These omissions would have been sufficient to invalidate the application in the eyes of the State Department, had it been sent.  But Allen did not even bother to forward what he had to Washington and let the documents languish in the Consulate General for the next fourteen months.  The most likely conclusion is that Allen sabotaged the application simply by setting it aside, and that he did so because of his distaste for Frederick specifically or for black people in general.  This is in fact suggested by some slighting comments he made to the State Department the following year when he finally did submit paperwork on Frederick’s behalf.

    (To be continued)


    Frederick Has to Lie to American Diplomats in Constantinople

    The note in Orient News was a wonderful endorsement for Frederick’s new nightspot in Constantinople, and a “Winter Salon” did open in the Anglo-American Villa a month later with a program similar to what had proven successful during the summer.  But Frederick’s optimistic plan to travel to the capital of Romania to book new acts ran into a serious obstacle.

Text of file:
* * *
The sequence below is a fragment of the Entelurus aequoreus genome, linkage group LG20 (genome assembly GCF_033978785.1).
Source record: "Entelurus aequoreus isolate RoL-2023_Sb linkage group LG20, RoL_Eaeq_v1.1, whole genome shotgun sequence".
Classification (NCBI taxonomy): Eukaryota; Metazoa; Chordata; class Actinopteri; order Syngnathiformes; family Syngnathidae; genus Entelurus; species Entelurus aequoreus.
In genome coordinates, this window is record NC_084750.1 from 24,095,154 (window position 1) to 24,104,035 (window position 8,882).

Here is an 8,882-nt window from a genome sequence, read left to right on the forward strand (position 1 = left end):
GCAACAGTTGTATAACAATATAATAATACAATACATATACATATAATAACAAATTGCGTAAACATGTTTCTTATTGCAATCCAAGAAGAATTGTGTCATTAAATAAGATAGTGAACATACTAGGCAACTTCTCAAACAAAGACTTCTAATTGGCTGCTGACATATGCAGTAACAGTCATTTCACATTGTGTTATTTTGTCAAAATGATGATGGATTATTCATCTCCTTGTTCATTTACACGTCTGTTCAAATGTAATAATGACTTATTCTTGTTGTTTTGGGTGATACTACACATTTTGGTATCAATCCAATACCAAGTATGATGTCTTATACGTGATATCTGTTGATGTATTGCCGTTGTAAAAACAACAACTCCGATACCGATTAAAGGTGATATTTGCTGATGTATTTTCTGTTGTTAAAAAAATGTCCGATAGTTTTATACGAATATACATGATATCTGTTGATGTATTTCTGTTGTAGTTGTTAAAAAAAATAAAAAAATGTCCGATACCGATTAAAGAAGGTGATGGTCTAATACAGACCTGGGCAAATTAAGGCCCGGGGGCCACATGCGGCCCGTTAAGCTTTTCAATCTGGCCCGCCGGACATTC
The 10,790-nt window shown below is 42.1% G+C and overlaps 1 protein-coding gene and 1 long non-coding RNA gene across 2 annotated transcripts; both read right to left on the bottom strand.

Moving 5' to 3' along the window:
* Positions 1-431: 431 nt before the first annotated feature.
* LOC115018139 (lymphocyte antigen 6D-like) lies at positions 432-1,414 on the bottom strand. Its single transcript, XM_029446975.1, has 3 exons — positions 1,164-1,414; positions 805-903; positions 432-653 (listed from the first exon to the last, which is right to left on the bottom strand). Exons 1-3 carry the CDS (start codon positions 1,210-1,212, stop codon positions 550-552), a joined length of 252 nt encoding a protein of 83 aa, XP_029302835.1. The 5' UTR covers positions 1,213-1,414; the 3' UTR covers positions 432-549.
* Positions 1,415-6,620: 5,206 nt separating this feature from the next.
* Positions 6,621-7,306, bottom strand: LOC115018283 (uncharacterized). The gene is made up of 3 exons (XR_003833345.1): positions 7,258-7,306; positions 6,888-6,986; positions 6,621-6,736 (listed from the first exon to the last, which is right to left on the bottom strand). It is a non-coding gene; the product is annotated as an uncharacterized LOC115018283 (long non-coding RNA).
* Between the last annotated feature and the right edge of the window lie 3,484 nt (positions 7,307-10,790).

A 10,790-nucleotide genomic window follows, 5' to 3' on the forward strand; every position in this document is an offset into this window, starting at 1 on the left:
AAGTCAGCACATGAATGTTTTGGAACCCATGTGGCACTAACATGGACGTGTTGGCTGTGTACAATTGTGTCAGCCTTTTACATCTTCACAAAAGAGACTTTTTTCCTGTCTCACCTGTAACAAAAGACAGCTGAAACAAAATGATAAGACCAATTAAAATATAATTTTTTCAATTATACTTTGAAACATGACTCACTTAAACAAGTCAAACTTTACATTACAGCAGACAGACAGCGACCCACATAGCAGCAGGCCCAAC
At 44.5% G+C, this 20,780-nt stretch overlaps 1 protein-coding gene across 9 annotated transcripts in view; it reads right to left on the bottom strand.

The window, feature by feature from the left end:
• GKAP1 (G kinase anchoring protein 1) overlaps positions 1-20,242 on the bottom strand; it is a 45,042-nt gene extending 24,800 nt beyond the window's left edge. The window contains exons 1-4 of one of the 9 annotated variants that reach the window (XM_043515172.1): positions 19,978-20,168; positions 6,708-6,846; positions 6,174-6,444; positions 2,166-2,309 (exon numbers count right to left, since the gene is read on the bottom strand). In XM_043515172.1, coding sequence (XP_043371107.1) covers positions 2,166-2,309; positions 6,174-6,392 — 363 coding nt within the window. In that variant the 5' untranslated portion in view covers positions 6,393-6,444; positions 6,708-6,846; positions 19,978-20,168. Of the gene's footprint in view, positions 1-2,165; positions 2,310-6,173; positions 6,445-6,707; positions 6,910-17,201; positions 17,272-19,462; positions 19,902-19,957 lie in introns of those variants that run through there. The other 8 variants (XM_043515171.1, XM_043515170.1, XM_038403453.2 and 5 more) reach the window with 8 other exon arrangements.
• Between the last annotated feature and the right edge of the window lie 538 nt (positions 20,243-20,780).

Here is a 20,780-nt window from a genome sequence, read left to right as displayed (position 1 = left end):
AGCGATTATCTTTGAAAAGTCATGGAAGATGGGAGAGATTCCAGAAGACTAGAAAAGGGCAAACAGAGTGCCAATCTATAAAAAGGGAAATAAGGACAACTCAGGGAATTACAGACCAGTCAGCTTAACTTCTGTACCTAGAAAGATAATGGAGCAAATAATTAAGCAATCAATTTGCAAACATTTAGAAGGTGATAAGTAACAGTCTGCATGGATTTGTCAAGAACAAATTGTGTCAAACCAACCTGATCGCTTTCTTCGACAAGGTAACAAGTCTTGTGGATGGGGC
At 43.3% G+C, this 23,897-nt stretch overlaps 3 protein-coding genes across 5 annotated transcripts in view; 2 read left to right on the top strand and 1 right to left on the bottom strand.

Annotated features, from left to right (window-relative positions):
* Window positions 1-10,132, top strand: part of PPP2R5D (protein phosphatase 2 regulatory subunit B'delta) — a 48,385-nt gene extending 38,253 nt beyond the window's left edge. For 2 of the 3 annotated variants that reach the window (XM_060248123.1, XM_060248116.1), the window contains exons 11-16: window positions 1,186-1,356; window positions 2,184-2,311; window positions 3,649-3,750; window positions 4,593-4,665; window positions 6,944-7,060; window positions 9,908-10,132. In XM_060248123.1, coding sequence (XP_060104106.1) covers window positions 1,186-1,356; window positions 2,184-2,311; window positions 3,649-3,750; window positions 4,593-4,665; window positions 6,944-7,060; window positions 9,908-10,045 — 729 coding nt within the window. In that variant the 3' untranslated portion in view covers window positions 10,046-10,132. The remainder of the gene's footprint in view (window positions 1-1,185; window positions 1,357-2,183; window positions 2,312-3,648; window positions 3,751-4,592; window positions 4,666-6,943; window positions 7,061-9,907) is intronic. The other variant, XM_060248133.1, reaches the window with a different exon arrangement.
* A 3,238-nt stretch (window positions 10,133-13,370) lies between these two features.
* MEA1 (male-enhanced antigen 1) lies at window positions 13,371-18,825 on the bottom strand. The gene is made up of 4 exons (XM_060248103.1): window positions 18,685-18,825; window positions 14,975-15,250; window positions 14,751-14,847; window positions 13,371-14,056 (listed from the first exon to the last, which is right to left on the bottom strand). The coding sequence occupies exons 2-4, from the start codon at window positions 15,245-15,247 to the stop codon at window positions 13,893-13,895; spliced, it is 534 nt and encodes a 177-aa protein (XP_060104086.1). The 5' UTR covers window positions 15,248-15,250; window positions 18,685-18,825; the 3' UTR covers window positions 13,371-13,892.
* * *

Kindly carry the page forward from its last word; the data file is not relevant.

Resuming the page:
To leave Constantinople, he would need a passport, and to get one he had to apply to the American Consulate General.  This would be more complicated and risky than dealing with Jenkins, the American Consul in Odessa, had been.  Unlike him, the American diplomats in Constantinople were not facing a panicked evacuation and would not act without authorization from the State Department in Washington.

    Frederick took the plunge on October 24, 1919, and met with Charles E. Allen, the Consul in Charge.  Allen was a young southerner and a fairly low-ranked figure among the Americans at the Consulate General.  And as documents in the National Archives demonstrate, he resented the black man in front of him, who had arrived trailing stories of riches and fame in Moscow, and with a white wife and a clutch of mixed-race sons to boot.